I was trawling through old essays I wrote while I was at university, and stumbled across this. A lot of the essay is a bit naive and misguided, but to be fair, it was written 13 years ago. However, this simple quote stood out to me again. The timing is a bit quirky, as I was only having this same conversation with a client last week.
The way brands are perceived today influences how businesses promote themselves – and it is vastly different than 30 years ago. For new businesses who come to us wanting their logo and promotional material designed, this is not as much of an issue. The businesses they look to for inspiration generally have that human connection that customers are looking for today. This makes it already familiar to new businesses.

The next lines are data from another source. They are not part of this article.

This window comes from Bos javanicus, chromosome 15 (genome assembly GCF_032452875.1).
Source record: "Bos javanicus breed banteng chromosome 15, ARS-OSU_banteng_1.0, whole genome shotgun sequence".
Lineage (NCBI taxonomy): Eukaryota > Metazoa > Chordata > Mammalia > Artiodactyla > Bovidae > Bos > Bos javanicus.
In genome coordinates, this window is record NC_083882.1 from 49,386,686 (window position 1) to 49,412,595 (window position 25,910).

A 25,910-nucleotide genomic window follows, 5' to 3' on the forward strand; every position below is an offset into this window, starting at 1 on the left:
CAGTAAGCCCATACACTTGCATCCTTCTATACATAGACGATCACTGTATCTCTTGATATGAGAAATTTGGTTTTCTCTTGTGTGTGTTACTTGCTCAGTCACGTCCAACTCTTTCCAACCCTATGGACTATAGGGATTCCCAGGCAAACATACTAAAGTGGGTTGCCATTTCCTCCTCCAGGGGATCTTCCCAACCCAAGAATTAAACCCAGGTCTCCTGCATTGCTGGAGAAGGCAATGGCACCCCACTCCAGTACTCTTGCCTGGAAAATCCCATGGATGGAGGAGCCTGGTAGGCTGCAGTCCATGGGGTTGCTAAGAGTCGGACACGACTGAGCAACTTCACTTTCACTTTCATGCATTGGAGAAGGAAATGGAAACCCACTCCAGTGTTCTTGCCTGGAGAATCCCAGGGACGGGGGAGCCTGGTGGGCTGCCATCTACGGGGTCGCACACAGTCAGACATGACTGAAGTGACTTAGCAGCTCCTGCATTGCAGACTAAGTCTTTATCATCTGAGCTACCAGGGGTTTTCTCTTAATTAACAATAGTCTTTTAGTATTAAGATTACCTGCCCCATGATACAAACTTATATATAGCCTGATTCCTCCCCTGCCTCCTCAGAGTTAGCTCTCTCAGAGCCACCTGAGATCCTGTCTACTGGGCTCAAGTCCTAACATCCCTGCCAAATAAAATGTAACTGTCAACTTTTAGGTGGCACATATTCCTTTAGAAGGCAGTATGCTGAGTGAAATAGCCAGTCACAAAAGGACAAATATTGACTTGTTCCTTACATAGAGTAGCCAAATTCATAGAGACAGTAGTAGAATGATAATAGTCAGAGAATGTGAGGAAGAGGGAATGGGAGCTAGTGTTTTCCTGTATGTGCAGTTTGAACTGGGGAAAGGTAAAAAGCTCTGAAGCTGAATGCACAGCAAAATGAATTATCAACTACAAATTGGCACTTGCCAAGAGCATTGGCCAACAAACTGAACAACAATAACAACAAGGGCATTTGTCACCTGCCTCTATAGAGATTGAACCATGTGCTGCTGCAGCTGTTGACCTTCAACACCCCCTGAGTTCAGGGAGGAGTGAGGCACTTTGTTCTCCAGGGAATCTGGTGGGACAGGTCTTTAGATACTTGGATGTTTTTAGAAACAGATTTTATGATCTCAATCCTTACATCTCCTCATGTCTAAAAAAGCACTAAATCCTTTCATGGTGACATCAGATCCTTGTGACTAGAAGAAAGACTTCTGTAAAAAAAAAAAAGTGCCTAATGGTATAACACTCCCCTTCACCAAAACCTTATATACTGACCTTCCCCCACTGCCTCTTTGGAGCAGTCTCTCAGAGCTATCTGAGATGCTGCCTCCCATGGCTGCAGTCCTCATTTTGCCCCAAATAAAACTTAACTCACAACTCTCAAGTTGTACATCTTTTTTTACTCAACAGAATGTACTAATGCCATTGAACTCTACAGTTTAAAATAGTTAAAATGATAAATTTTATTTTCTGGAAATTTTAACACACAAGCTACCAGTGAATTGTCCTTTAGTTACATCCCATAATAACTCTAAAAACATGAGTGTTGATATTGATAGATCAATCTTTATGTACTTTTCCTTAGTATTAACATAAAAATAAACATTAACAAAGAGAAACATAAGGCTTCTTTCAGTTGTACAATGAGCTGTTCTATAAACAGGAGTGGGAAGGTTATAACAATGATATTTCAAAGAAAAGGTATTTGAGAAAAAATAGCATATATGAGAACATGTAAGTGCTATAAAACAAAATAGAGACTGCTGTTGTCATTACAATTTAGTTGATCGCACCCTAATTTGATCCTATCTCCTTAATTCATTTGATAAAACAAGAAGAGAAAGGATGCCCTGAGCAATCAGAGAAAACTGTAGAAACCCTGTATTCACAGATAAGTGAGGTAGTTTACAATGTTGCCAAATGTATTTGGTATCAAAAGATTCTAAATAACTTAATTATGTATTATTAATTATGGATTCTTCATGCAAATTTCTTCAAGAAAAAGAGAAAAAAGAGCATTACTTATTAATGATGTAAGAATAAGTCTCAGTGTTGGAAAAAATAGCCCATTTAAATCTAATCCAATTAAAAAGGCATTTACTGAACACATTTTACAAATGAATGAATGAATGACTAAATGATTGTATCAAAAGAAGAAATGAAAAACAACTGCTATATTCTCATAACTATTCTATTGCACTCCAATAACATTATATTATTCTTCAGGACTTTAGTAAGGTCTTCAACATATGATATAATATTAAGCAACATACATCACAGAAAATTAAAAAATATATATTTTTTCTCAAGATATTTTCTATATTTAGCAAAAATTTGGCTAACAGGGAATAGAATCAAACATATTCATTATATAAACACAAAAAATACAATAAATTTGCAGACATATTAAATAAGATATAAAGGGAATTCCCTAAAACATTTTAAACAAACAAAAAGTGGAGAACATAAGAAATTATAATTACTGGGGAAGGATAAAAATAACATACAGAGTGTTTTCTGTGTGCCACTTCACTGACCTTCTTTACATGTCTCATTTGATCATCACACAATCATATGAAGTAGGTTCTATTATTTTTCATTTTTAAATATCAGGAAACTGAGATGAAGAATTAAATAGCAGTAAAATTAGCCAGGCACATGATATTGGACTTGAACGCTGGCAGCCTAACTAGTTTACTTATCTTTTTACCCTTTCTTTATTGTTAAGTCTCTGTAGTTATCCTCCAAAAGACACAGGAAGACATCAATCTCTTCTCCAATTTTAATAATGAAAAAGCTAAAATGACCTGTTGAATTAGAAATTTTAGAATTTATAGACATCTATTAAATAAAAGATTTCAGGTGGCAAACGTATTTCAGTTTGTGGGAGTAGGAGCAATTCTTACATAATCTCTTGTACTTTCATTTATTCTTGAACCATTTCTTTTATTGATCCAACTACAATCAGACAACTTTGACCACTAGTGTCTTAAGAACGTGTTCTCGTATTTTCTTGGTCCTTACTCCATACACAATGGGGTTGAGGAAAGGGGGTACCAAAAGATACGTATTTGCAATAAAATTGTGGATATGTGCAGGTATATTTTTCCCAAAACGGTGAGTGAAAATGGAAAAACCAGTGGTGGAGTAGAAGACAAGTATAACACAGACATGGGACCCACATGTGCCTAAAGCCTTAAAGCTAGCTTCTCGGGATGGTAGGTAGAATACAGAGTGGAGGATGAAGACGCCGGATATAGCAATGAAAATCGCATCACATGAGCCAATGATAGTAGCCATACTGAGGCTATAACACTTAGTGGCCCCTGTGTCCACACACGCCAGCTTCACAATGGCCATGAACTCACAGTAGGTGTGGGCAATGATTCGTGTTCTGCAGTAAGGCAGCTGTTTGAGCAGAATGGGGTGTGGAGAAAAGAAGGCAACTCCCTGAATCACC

I find that some well-established businesses struggle with the differences in how potential customers search and interact with a business today. What worked 20 or more years ago doesn’t work the same anymore. A refresh of an existing business is more than just a logo change. So fundamentally, what on earth has changed?
A business used to be able to build a reputation on a brand name. The promise that brand name brought to a customer gave enough confidence. You didn’t need to know who ran the business, their process, or anything “behind the scenes” – what was presented as a polished product was ample. So what I find is that well-established businesses like to still hide behind their logo and branding, thinking that’s enough.
With the rise of social media, as customers we’ve become far more inquisitive. We always want to learn more, know more. A logo and brand is still uber important, yet it’s not everything. Who runs the business, what the processes are, what’s happening day-to-day have importance now. Customers want to feel a personal connection to a business they are planning to use – they want to feel like they know them, that they are approachable and friendly. That a customer can relate to them.